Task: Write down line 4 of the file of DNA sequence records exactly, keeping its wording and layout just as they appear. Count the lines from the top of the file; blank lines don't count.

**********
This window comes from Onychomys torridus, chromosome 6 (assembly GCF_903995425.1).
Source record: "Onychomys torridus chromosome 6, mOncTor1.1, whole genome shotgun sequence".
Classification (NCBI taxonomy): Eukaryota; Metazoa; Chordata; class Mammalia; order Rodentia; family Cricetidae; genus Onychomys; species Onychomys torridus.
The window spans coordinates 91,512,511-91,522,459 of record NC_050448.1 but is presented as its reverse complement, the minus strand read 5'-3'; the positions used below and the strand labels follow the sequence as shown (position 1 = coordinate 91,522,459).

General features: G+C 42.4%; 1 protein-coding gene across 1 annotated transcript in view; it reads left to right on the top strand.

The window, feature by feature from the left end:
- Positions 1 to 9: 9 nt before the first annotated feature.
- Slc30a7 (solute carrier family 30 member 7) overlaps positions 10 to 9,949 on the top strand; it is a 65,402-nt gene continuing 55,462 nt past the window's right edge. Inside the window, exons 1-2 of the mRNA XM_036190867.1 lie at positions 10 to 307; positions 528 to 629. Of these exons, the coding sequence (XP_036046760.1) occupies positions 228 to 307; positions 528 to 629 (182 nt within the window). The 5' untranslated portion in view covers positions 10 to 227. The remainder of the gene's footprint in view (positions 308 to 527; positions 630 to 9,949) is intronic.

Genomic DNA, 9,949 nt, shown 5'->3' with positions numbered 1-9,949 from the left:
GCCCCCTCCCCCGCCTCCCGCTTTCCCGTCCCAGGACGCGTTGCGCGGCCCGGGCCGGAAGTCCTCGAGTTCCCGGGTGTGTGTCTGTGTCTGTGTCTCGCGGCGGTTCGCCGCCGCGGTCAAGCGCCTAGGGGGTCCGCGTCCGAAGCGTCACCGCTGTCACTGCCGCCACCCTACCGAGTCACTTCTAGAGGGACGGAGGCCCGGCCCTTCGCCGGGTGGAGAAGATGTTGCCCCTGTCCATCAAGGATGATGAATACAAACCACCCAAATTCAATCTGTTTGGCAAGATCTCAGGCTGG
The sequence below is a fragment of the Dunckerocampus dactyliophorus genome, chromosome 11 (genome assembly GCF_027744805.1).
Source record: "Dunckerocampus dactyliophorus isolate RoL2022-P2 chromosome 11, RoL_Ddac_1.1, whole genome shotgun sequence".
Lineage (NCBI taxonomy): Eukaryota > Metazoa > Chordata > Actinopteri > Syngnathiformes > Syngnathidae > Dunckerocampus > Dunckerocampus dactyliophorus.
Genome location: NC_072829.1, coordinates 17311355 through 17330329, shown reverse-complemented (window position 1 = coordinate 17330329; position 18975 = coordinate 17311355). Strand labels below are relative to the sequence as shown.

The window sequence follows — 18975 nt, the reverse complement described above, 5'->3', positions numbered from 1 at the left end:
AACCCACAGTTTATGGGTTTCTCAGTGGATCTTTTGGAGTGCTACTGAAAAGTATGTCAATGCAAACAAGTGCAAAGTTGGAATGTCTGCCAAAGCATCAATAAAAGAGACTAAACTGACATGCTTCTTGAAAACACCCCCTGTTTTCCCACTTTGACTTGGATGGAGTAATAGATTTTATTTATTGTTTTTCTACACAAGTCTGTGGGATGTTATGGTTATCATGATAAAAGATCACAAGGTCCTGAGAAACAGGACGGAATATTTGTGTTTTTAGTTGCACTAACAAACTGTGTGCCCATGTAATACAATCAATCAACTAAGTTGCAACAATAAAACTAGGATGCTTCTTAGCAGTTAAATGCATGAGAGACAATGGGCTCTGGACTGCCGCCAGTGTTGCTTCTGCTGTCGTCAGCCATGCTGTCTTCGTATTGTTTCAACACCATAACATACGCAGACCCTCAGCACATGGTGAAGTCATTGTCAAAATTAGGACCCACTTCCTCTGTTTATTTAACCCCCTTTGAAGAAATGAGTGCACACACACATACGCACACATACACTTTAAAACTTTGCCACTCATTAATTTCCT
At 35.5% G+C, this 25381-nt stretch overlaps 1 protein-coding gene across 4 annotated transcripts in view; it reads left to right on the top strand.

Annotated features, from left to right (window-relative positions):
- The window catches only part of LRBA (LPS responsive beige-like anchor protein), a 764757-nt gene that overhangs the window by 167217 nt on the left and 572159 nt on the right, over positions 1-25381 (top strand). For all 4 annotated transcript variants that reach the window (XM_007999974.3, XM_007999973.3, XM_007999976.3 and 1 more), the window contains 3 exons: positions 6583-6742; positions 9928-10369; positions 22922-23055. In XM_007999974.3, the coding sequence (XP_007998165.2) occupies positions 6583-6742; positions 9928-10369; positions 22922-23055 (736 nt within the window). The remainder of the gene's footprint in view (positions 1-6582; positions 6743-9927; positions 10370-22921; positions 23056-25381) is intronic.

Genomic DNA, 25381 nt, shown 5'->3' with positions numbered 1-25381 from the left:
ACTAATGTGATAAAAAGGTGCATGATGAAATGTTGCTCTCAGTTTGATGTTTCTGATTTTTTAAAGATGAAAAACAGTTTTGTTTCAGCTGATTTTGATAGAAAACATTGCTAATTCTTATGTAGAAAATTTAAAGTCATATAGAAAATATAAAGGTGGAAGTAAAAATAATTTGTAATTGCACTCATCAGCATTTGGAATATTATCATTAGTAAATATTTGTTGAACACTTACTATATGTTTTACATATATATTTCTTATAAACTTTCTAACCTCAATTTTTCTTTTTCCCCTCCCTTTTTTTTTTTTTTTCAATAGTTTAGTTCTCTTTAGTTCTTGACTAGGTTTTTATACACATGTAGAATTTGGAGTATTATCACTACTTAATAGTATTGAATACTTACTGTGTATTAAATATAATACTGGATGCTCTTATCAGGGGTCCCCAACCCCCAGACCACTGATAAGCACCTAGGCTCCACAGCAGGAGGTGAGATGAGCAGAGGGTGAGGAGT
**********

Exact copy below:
The window spans coordinates 91,512,511-91,522,459 of record NC_050448.1 but is presented as its reverse complement, the minus strand read 5'-3'; the positions used below and the strand labels follow the sequence as shown (position 1 = coordinate 91,522,459).